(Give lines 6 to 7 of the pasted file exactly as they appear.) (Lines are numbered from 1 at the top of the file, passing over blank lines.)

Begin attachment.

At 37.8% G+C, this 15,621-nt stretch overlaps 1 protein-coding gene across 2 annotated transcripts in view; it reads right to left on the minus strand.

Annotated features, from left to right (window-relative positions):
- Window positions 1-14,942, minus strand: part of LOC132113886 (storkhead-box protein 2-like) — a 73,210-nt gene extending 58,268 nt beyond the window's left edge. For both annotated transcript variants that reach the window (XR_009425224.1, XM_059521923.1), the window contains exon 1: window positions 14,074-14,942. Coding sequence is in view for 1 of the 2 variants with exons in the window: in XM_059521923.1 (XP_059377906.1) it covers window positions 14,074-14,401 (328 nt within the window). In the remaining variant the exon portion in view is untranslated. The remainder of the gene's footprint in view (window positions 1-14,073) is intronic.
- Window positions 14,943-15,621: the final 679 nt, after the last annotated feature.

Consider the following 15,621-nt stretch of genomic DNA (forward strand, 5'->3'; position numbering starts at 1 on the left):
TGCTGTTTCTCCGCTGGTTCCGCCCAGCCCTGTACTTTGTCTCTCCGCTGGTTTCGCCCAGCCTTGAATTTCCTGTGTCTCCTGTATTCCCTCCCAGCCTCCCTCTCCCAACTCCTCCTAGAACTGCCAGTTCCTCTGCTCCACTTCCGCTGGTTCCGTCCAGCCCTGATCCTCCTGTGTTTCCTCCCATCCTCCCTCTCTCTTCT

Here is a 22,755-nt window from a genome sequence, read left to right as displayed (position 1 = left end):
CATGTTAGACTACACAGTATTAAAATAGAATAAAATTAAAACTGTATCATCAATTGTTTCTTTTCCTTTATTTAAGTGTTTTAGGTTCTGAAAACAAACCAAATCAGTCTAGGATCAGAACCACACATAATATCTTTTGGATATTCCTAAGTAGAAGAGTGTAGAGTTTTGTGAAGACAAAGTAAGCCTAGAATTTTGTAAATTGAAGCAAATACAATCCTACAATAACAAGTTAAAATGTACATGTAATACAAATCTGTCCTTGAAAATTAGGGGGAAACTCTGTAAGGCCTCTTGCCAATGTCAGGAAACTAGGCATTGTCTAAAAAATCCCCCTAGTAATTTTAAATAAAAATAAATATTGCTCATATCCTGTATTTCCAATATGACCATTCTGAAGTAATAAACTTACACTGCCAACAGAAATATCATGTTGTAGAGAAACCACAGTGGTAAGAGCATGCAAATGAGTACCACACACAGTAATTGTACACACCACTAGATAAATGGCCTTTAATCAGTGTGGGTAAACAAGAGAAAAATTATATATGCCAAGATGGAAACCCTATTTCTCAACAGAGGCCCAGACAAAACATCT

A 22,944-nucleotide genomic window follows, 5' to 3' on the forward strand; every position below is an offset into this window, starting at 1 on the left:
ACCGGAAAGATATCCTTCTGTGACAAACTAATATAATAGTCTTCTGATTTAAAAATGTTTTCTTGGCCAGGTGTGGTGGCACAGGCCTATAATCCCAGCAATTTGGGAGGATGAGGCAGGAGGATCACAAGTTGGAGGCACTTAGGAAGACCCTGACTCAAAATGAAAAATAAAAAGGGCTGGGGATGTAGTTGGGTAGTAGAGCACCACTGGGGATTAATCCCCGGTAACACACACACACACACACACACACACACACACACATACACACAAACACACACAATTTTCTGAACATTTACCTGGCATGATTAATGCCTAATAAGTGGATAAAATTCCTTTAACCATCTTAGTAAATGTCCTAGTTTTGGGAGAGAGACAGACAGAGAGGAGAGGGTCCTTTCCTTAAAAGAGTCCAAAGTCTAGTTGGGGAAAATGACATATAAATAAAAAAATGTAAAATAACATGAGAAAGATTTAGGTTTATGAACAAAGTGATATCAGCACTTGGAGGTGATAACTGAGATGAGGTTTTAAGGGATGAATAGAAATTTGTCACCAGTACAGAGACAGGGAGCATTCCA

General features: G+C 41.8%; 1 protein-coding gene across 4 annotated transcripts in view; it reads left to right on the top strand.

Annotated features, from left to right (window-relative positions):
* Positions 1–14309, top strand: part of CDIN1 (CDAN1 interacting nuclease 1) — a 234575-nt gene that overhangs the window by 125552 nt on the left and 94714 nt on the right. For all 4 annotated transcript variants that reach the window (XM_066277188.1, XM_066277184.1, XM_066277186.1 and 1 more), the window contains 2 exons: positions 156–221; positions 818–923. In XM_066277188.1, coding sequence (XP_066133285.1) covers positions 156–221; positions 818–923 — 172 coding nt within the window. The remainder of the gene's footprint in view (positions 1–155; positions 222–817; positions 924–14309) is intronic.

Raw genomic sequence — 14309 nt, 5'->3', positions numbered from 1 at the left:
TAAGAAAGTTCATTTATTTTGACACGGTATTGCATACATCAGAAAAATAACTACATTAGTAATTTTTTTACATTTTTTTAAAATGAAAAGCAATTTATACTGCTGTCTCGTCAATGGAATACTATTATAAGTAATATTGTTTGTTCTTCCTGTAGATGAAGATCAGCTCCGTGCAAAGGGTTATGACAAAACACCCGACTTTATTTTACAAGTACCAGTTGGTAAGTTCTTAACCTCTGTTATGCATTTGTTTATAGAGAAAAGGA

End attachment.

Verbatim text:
TGCTGTTTCTCCGCTGGTTCCGCCCAGCCCTGTACTTTGTCTCTCCGCTGGTTTCGCCCAGCCTTGAATTTCCTGTGTCTCCTGTATTCCCTCCCAGCCTCCCTCTCCCAACTCCTCCTAGAACTGCCAGTTCCTCTGCTCCACTTCCGCTGGTTCCGTCCAGCCCTGATCCTCCTGTGTTTCCTCCCATCCTCCCTCTCTCTTCT

Here is a 22,755-nt window from a genome sequence, read left to right as displayed (position 1 = left end):